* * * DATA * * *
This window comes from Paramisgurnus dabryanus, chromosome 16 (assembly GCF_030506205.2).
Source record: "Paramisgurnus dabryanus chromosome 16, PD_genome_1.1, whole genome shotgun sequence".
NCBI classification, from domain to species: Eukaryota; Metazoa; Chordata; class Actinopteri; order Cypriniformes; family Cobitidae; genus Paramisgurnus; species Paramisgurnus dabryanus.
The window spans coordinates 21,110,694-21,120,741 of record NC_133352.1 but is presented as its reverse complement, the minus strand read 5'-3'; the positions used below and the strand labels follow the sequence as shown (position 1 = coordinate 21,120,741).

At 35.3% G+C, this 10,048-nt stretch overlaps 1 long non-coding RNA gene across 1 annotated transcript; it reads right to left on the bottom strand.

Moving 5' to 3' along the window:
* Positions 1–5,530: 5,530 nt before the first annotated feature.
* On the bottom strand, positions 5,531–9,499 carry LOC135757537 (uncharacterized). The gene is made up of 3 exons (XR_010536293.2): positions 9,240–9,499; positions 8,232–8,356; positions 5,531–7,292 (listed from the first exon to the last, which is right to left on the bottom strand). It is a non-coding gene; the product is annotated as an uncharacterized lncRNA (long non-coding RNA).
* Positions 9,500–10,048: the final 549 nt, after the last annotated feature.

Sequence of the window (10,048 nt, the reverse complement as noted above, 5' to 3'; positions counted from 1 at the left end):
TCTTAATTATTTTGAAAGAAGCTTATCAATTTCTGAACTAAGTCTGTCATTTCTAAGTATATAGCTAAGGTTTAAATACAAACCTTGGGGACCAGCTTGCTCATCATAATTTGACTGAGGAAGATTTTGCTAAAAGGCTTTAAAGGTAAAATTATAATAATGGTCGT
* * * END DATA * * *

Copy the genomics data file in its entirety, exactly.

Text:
This window comes from Paramisgurnus dabryanus, chromosome 16 (assembly GCF_030506205.2).
Source record: "Paramisgurnus dabryanus chromosome 16, PD_genome_1.1, whole genome shotgun sequence".
NCBI classification, from domain to species: Eukaryota; Metazoa; Chordata; class Actinopteri; order Cypriniformes; family Cobitidae; genus Paramisgurnus; species Paramisgurnus dabryanus.
The window spans coordinates 21,110,694-21,120,741 of record NC_133352.1 but is presented as its reverse complement, the minus strand read 5'-3'; the positions used below and the strand labels follow the sequence as shown (position 1 = coordinate 21,120,741).

At 35.3% G+C, this 10,048-nt stretch overlaps 1 long non-coding RNA gene across 1 annotated transcript; it reads right to left on the bottom strand.

Moving 5' to 3' along the window:
* Positions 1–5,530: 5,530 nt before the first annotated feature.
* On the bottom strand, positions 5,531–9,499 carry LOC135757537 (uncharacterized). The gene is made up of 3 exons (XR_010536293.2): positions 9,240–9,499; positions 8,232–8,356; positions 5,531–7,292 (listed from the first exon to the last, which is right to left on the bottom strand). It is a non-coding gene; the product is annotated as an uncharacterized lncRNA (long non-coding RNA).
* Positions 9,500–10,048: the final 549 nt, after the last annotated feature.

Sequence of the window (10,048 nt, the reverse complement as noted above, 5' to 3'; positions counted from 1 at the left end):
TCTTAATTATTTTGAAAGAAGCTTATCAATTTCTGAACTAAGTCTGTCATTTCTAAGTATATAGCTAAGGTTTAAATACAAACCTTGGGGACCAGCTTGCTCATCATAATTTGACTGAGGAAGATTTTGCTAAAAGGCTTTAAAGGTAAAATTATAATAATGGTCGT